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View Diary: The Five Biggest Regrets of the Dying (258 comments)

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    Every day you're alive, you creep closer to death
    That struck me when I was a child and the ban on speaking about it puzzled me. It's a pretty big thing. Why did we speak of it in hushed and horrified tones. understood we'd miss the people but it isn't like death happened only to the unlucky few!
    I remember getting in trouble with my parents a for asking older relatives their thoughts about dying. (I guess it is rude as I was pointing out they didn't have that many years left on earth, but still. The grandparents etc didn't seem to mind the questions at all)
    I remember lines of a poem I wrote before junior high...
    from the day our birth announced us
    our death has been assured

    just do the best you can with the cards you're dealt.
    Just do thge best you can. We say that a lot in our family. Well we actually say "Just doa the besta you can" which is the same thing with a heavy Italian accent in honor of my very Italian grandmother who use to say that in summary of her advice or encouragement.
    She died a few years ago at age 96... and that was sort of a story of the circle of life. The story of the pallbearer groom...
    Grandma was pretty senile the last couple years of her life but always seemed to find some clarity when my son would come cross country to visit her. She told him she would be at her wedding which seemed impossible...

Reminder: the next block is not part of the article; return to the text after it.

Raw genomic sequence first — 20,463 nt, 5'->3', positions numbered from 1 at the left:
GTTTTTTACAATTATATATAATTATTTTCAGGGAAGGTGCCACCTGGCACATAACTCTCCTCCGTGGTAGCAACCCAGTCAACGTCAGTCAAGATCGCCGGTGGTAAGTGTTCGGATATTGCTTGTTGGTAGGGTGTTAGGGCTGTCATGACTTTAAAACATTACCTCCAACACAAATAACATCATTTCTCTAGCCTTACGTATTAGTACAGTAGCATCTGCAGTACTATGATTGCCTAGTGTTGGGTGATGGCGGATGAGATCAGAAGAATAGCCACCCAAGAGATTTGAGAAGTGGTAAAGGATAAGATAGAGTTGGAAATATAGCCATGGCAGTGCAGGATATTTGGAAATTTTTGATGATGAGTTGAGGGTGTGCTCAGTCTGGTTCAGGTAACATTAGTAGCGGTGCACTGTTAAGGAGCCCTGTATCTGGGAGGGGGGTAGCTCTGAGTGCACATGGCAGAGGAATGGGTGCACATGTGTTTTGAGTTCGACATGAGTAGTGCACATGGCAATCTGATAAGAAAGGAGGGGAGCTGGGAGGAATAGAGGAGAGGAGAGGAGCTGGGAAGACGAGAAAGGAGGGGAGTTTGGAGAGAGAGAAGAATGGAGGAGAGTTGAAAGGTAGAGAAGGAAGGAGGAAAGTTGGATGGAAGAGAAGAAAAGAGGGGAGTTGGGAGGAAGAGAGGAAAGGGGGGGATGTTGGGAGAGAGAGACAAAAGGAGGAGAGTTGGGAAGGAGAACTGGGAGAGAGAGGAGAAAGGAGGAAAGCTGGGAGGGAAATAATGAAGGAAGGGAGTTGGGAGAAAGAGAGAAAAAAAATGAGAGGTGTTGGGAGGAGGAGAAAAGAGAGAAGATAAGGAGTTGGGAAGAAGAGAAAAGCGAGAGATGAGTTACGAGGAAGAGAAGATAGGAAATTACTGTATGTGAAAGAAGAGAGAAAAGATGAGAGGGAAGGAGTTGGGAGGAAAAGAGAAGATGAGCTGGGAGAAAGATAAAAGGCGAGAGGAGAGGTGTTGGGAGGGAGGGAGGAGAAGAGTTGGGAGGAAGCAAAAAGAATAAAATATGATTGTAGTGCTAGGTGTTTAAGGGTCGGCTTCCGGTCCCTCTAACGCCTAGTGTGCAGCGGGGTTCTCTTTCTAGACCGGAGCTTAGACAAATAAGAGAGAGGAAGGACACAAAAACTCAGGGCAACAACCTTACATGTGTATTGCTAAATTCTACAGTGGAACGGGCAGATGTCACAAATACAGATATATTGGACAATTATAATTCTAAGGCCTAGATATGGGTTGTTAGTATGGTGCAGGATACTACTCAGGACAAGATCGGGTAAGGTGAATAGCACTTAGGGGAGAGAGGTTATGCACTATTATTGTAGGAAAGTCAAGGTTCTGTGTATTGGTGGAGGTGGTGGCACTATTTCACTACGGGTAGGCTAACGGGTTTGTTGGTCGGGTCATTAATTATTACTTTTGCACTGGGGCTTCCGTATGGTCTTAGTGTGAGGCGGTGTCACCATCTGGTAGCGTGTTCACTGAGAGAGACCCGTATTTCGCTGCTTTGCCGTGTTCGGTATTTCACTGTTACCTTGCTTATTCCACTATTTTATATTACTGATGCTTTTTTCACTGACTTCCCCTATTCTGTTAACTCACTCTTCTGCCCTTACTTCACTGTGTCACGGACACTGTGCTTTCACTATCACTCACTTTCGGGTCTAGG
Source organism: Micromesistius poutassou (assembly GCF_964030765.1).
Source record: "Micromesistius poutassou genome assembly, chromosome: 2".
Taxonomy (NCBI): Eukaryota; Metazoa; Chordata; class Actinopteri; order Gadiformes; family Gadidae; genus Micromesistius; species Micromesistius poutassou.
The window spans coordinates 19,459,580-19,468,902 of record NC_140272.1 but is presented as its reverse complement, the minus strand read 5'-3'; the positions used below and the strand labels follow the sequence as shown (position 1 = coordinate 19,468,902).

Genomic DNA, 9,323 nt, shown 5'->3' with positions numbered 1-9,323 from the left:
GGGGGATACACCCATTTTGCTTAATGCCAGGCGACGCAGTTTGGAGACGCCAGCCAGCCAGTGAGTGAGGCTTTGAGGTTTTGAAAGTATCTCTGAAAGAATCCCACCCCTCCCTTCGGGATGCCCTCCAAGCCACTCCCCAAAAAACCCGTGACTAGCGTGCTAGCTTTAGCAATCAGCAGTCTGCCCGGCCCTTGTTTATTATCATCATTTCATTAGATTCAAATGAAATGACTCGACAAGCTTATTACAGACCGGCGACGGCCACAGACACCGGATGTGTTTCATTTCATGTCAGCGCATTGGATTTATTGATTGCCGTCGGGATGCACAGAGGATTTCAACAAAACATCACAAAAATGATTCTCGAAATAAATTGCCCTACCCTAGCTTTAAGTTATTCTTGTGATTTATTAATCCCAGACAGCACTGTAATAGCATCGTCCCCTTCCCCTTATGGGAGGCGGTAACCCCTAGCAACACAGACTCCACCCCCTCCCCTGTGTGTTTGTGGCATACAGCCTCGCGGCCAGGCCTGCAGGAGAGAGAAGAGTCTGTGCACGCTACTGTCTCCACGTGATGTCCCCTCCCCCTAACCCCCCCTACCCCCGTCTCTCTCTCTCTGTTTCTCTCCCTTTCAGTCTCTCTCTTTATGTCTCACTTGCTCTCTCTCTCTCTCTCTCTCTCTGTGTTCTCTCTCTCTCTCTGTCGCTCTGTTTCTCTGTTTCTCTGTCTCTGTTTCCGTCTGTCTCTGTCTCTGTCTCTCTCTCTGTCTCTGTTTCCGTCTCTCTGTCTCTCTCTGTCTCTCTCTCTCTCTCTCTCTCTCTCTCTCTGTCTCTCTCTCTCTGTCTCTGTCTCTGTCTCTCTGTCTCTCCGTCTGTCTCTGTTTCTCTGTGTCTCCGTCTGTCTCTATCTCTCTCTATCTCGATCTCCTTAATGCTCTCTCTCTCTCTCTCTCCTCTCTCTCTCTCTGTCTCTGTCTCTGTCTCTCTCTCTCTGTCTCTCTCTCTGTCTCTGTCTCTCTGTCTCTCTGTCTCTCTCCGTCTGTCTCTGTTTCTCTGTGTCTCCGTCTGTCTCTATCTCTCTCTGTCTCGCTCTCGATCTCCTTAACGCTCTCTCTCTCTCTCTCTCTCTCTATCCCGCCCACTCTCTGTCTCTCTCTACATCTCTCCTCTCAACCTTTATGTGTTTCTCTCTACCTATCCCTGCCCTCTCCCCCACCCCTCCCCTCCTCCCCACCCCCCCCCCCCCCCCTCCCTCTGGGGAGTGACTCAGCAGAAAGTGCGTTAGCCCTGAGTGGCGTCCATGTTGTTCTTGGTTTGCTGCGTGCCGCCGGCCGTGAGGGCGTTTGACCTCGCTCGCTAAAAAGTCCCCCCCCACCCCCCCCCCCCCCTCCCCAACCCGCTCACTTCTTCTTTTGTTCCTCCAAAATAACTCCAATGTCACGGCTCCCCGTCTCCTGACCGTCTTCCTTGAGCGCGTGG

But perhaps she was. She did just a few days before the wedding and her church only had thew wedding day free for the funeral. He was grief stricken but also worried about his bride to be who had been one of those brides to be who worried about every detail and got upset when anything went wrong. He wanted her to continue her plans as usual, keep her wedding morning appointments.

    The big church was filled for the funeral except for the row behind the pallbearers. A tall, slim woman dressed in black dress and veil caught all eyes as she walked in and sat in that empty row. At some point when my son had his head down and his shoulders were quivering in the fight not to sob she touched his shoulder. When he turned and saw her his face changed like when a distressed baby gets his pacifier... a relief, release, a peace. He got up and sat beside her and often held him.
    Oh did she ever win my heart in those moments.
    Afterwards he was thanking her for coming and so on and she spoke so strongly about there was no other place she'd want to be. He mentioned some things she'd had planned and how he didn't want her plans ruined.
    She just sounded so strong when she was saying nothing else mattered now... and I recall her saying something like "I'm Irish, you're Italian. It couldn't work as well without some crisis now and then"

    Then the wedding... it was sort of enriched by that morning grief. Every look, every word was heightened. People who didn't know the story even felt that power...
    The side of the family that had been at the funeral found some deep healing in the wedding and then the laughter and celebratory communing of the reception.

    and they weren't done. Their honeymoon plans had already included a stop in her home town in Italy and that turned out to be pretty rich too... but long stories.
    I'll mention one of them... they stopped in nearby towns looking for directions. Everything was closed, no one was around... and then they heard the sound of a procession... a parade, with crosses and lights and they were chanting. Every now and then they would stop their march and stomp their foot in unison and call out "MARIA!"

    Maria was my grandmothers name and they were dumbfounded...
    though as it turns out Mary (Maria) is the star of their May Day celebration, a big national holiday.

    Their is life and there is death, we celebrate, we mourn, we laugh and cry and dance
    We do the best we can.

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